“It can be lonely at the top — especially for Latino leaders.”
This sentiment was heard from several of the nation’s higher education leaders during this year’s National Community College Hispanic Council (NCCHC) Leadership Symposium, appropriately held in September as we celebrated Hispanic Heritage Month. This year, we welcomed more than 130 Hispanic/Latino leaders across the nation at the event, and one common topic of conversation was how great it was to be in welcoming space amongst our peers in higher education, because it does get lonely.
As Hispanic/Latino leaders, the further up the ranks we climb, the more we see that college presidents and leadership are not necessarily representative of the students we serve. Not only does that make it difficult to connect with others who understand the lived experience of being a Hispanic/Latino student, it can also make it challenging to connect with peer support groups.
As all of us progress in our careers, we know that it becomes increasingly important to maintain a robust support network of colleagues and mentors to help us advance professionally. According to the 2023 American College President Study, many presidents of color indicated that they struggle to find people who understand the experience of being a president.
Yet we also find that if we don’t establish our networks early, it becomes increasingly difficult to find and make meaningful, lasting connections.
A strong foundation
Here is where NCCHC plays a crucial role for our colleagues across the country. Since 2002, NCCHC facilitates the annual the Leadership Fellows Program, designed for community college educators whose career interest focuses on assuming increasingly responsible administrative positions, with the ultimate goal of becoming an executive leader of a community college.
Maria Harper-Marinick, Fellows Program executive director, was a graduate of the first cohort of program and has dedicated her career to learning and education. Not only does she lead the program with passion, but she acutely understands the challenges that Hispanic/Latino leaders face in higher education, having served the Maricopa Community College District for almost 30 years in a variety of leadership roles, including as chancellor for the system.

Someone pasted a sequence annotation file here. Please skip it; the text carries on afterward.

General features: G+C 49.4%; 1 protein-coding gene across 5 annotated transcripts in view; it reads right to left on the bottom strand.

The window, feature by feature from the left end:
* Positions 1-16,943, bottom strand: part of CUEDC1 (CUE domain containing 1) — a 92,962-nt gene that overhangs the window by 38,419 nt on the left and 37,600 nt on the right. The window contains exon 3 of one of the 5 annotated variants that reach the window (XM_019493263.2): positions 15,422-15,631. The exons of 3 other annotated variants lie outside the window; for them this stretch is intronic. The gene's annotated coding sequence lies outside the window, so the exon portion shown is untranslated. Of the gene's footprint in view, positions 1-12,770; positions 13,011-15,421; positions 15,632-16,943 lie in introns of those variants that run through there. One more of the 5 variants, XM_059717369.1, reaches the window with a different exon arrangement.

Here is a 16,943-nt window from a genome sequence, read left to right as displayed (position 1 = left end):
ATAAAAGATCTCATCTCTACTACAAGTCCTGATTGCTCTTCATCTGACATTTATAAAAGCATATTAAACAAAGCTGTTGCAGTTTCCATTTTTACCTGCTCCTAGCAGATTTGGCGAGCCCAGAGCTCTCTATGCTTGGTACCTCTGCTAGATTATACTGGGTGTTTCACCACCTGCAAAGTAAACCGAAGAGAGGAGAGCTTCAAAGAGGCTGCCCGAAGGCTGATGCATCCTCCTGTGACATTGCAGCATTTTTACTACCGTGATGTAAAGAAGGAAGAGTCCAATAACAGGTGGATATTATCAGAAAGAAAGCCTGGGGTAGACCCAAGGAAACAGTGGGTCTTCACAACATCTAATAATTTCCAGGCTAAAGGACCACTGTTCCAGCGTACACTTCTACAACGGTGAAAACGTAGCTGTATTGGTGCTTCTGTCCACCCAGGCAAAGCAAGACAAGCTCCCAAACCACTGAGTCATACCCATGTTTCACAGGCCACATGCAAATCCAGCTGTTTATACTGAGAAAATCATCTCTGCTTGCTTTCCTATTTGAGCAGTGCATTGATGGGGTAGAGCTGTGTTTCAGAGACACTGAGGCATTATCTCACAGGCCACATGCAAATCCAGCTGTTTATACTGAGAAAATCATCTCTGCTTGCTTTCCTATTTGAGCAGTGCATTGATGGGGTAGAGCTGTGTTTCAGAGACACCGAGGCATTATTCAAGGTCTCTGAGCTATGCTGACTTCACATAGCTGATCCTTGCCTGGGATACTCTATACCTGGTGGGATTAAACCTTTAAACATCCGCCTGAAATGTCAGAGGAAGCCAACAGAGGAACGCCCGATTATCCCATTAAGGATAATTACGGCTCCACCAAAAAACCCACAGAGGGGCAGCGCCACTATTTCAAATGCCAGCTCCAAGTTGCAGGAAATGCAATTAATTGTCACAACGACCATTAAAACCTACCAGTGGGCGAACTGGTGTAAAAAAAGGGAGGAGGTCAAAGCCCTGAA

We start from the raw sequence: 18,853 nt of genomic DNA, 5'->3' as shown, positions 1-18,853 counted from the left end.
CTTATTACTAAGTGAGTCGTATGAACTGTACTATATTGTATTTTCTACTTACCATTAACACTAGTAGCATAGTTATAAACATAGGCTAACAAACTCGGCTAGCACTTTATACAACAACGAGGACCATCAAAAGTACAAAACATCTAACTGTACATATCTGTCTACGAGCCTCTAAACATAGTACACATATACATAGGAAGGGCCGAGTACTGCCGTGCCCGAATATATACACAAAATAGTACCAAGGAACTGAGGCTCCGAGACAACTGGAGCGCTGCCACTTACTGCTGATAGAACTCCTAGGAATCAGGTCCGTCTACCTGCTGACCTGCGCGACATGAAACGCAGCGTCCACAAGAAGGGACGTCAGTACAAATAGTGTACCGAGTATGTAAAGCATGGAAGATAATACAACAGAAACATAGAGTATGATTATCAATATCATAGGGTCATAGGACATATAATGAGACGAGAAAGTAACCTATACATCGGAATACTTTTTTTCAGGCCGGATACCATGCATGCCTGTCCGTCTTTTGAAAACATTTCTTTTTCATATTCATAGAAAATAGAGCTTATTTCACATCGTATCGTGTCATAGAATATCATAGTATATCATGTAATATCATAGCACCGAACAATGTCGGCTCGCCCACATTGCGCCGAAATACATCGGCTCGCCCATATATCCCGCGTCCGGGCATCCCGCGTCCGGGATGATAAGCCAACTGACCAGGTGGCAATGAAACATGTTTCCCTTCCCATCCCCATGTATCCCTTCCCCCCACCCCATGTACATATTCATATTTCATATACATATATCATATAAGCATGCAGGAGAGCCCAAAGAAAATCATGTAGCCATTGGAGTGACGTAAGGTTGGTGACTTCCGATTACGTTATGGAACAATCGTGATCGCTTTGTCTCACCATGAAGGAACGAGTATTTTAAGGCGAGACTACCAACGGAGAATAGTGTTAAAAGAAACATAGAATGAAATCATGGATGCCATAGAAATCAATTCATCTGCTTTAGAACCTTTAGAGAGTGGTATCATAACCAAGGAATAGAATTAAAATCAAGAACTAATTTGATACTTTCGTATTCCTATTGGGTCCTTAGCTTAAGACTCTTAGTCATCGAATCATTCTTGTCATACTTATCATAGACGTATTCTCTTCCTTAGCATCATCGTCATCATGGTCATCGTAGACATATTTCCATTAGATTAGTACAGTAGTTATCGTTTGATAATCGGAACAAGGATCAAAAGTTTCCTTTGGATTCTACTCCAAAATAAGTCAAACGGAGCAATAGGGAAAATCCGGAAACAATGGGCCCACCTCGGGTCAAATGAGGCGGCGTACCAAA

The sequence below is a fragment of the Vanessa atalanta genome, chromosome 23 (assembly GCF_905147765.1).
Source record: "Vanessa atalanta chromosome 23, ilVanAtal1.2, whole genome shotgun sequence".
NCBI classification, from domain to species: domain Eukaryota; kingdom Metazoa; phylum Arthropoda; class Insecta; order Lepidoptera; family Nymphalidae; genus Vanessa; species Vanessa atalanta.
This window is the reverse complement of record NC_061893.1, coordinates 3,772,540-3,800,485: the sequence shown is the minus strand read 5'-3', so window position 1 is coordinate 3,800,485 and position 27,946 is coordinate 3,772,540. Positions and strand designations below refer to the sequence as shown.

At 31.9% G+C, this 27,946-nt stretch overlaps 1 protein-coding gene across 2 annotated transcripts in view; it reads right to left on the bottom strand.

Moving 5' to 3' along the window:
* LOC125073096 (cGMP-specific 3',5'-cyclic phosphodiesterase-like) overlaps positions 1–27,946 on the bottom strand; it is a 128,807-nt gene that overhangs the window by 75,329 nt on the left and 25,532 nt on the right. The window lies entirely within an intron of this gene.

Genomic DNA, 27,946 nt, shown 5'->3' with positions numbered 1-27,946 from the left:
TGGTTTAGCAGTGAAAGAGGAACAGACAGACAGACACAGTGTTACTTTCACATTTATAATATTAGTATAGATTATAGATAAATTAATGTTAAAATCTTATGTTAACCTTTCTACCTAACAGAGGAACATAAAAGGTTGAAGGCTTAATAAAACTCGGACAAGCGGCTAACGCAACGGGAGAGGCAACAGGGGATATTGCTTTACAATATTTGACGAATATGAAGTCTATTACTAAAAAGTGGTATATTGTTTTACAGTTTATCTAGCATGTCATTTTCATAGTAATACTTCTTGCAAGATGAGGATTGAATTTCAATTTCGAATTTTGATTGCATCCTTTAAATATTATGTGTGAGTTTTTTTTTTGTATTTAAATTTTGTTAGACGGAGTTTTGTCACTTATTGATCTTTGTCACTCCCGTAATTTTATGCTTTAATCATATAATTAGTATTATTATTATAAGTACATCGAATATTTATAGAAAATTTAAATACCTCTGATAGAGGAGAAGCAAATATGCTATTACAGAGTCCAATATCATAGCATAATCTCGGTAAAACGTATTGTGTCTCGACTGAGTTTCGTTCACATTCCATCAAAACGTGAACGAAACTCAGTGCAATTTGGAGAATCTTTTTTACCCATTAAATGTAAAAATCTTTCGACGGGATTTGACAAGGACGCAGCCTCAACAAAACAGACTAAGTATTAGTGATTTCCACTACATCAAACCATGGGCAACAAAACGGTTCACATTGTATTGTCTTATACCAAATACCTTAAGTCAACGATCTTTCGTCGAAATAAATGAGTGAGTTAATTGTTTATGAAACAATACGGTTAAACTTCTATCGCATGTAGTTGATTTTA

Harper-Marinick is leading the charge to reinvigorate the Fellows Program curriculum, focusing on program outcomes that include understanding leadership competencies required of aspiring leaders, issues facing Hispanic students in community colleges, equity and diversity related to Hispanic/Latino leadership, and importantly, identifying your own leadership capabilities, professional development needs, and develop a plan to achieve your desired career goal. f
A nurturing network
This year, we welcomed 34 individuals to the 2023-24 Fellows Cohort, and they began their first program sessions in conjunction with the NCCHC Leadership Symposium. The sessions are rigorous and feature the nation’s top Hispanic/Latino leaders who are incredibly in tune with the needs of our students. But what I want to emphasize about the program is not just the learning strands and outcomes, but the sense of community that the program fosters between each and every one of the dellows, who hail from community college institutions from across the United States.
Sonia De La Torre-Iniguez, dean of equity at Long Beach Community College (California) and 2023 aspiring fellow, stated the following about her experience in the program:
“The Fellows program is both inspiring and affirming. As a woman of color in mid-level management, it is validating to hear directly from other women leaders about their experiences and gain insight about how they have navigated their roles to the presidency. Also, as a first-generation practitioner-scholar, I greatly appreciated the insight from chancellors, vice chancellors, presidents, and other senior leaders about the importance of mentorship, networking, and preparation. Overall, the Fellows program provides me with insight and reassurance while also connecting me with a network of familia to support me along the way. The connections are invaluable.”
Throughout Hispanic Heritage Month, the United States celebrates the histories, cultures and contributions of American citizens whose ancestors came from Spain, Mexico, the Caribbean and Central and South America. But as Hispanic/Latino leaders, we are here, year-round, lifting up our students who want and deserve an equitable education through the nation’s community college system. To my colleagues in higher education: you are not doing this work alone. If you are looking to grow your knowledge and support network, I highly encourage you to apply for the competitive Fellows program in 2024.
This article originally appeared in CC Daily.